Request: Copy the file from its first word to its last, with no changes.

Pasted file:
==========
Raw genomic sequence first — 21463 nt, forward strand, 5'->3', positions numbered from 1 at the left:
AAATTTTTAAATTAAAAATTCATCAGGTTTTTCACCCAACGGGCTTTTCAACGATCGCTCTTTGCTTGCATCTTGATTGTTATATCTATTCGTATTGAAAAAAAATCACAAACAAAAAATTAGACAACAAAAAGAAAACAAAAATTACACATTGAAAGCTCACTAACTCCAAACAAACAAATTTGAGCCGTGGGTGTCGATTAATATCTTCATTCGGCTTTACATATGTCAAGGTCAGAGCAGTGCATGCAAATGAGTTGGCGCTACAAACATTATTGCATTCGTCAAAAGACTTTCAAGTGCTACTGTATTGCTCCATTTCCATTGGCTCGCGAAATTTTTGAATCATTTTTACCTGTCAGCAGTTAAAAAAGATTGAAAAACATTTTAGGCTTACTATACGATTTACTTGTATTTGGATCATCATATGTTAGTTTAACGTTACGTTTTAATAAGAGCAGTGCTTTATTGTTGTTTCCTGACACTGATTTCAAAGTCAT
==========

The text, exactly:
Raw genomic sequence first — 21463 nt, forward strand, 5'->3', positions numbered from 1 at the left:
AAATTTTTAAATTAAAAATTCATCAGGTTTTTCACCCAACGGGCTTTTCAACGATCGCTCTTTGCTTGCATCTTGATTGTTATATCTATTCGTATTGAAAAAAAATCACAAACAAAAAATTAGACAACAAAAAGAAAACAAAAATTACACATTGAAAGCTCACTAACTCCAAACAAACAAATTTGAGCCGTGGGTGTCGATTAATATCTTCATTCGGCTTTACATATGTCAAGGTCAGAGCAGTGCATGCAAATGAGTTGGCGCTACAAACATTATTGCATTCGTCAAAAGACTTTCAAGTGCTACTGTATTGCTCCATTTCCATTGGCTCGCGAAATTTTTGAATCATTTTTACCTGTCAGCAGTTAAAAAAGATTGAAAAACATTTTAGGCTTACTATACGATTTACTTGTATTTGGATCATCATATGTTAGTTTAACGTTACGTTTTAATAAGAGCAGTGCTTTATTGTTGTTTCCTGACACTGATTTCAAAGTCAT